Two weeks ago, about 30 House Republican insiders kicked me and three other colleagues off our preferred committees. For me, a fifth-generation farmer, this included the House Agriculture and Budget committees.
No explanation has been given from these closed-door meetings, but we do know that a secret "scorecard" was part of the calculation. Although I voted with Republican leadership plenty, clearly they rated votes in which I was asked (and refused) to compromise conservative principles.
For four straight years, Washington has run trillion-dollar-plus deficits, leaving our nation at a staggering $16.3 trillion in debt. In 2010, when Speaker Nancy Pelosi controlled the show, Republican leaders promised voters an end to out-of-control spending. Republicans who said "put us back in charge" felt it immoral to burden the next generation with an exploding national debt. As silly as it may sound in Washington, I happen to believe that voters wanted Republicans to act on those promises.
During the past two years, I have hosted 140 in-person town halls across Kansas. At each one, constituents' concerns have been the same: the overspending, borrowing and over-regulation must stop. And, their solutions are the same: grow the economy by shrinking government, repeal Obamacare, roll back overregulation, reduce spending and do not raise taxes. I have taken that message back to Washington. And unfortunately, representing the views of Kansans, not Washington insiders, has cost me my committee assignments.
I stood for my constituents' priorities. I will continue to do so. And, I am grateful that my constituents stand with me.
About a week after being kicked off my committees -- and after many editorial pages in Kansas had time to skewer me for it -- I polled constituents during a telephone town hall. The responses were overwhelming:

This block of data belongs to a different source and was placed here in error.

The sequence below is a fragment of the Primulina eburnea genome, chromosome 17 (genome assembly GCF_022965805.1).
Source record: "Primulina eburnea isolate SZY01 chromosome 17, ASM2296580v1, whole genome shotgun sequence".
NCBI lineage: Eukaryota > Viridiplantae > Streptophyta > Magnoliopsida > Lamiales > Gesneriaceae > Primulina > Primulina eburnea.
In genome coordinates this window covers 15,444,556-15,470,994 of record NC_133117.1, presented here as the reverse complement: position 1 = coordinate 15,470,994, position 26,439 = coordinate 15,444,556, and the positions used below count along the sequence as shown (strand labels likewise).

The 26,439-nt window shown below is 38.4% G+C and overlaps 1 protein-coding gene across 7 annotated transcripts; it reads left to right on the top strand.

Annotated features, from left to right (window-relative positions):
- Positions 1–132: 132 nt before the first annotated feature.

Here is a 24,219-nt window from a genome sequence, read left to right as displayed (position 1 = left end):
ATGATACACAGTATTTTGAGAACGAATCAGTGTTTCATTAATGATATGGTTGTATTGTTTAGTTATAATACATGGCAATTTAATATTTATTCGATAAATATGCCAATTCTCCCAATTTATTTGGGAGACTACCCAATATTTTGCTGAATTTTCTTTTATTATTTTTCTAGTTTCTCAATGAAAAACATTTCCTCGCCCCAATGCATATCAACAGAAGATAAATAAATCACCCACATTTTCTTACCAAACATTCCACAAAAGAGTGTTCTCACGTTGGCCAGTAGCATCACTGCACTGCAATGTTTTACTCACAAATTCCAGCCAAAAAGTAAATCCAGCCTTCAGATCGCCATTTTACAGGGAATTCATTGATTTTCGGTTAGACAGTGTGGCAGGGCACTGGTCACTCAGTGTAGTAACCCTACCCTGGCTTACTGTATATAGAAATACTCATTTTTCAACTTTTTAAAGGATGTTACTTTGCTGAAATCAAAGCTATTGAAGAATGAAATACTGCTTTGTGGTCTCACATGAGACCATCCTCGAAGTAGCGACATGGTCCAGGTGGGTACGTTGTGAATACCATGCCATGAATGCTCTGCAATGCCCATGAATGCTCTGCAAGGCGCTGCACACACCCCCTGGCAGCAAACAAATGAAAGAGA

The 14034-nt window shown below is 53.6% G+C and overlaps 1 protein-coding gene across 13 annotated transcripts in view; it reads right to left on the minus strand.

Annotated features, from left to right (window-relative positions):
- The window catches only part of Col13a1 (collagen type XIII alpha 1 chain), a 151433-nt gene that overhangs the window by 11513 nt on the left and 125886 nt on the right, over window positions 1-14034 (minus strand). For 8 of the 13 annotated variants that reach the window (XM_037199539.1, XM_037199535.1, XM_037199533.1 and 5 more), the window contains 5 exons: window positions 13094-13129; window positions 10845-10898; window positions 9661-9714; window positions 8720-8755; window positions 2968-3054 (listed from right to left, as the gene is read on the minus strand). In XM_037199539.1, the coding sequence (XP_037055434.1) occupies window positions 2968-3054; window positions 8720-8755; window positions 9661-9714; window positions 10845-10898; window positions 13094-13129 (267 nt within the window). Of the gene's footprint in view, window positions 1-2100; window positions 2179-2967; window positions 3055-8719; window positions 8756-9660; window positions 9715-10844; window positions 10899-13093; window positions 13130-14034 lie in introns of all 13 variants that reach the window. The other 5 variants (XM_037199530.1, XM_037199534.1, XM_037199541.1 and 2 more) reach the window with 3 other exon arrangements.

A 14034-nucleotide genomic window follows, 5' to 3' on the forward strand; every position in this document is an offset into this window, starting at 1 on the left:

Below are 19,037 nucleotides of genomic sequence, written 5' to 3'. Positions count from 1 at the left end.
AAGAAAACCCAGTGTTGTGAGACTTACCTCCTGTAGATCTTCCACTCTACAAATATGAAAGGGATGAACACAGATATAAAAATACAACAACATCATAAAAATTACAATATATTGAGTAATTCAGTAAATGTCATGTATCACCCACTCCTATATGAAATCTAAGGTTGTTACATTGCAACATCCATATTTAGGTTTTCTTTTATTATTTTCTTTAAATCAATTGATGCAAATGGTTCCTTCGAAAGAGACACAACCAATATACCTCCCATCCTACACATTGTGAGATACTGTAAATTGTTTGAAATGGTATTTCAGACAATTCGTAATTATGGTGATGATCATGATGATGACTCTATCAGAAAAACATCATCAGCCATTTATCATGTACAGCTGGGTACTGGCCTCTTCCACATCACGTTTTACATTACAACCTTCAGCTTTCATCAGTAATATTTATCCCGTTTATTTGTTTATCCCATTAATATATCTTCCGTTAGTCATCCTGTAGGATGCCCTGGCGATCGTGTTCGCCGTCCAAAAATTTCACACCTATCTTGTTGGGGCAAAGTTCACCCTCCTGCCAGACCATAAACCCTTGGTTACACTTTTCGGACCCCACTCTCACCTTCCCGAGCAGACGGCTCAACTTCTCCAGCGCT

Ninety-one percent said "Tim Huelskamp should continue to stand firm for cutting spending and refusing to raise taxes," while only 9 percent said "Tim Huelskamp should compromise and increase spending and raise taxes." And 90 percent agreed that "Tim Huelskamp should continue to stand firm for conservative principles like reducing spending and protecting traditional values, even if it means Republican leadership in Washington kicks him off his committees." Just 10 percent disagreed.
Many opponents -- including some editorial page boards across Kansas -- viewed this "purge" as an early Christmas present. It was their opportunity to hit me over the head for my common sense views. Ironically, these are the same editorial pages that decry the GOP agenda led by John Boehner, that lament the lack of a farm bill because GOP leadership refuses to allow a vote, and that detest the fact that cocktail circuits, backdoor deals and special interest politics -- rather than transparent debate -- all too often guide legislative action.
My two years in Congress have been characterized by trying to bring transparency and accountability -- as well as a little fiscal responsibility -- to Washington, not trying to scale the status ladder. It is my honor and sacred Congressional duty to represent you, not any special interest or party insider in the Capitol.
After all, the voting card you have entrusted me with says "Tim Huelskamp, First District of Kansas" -- not "Tim Huelskamp, obedient Republican Party yes man."
My wife, Angela, and I thank you for your continued support, encouragement, prayers and input. Merry Christmas and a Happy New Year to all.
Rep. Tim Huelskamp,
R-Fowler and Hutchinson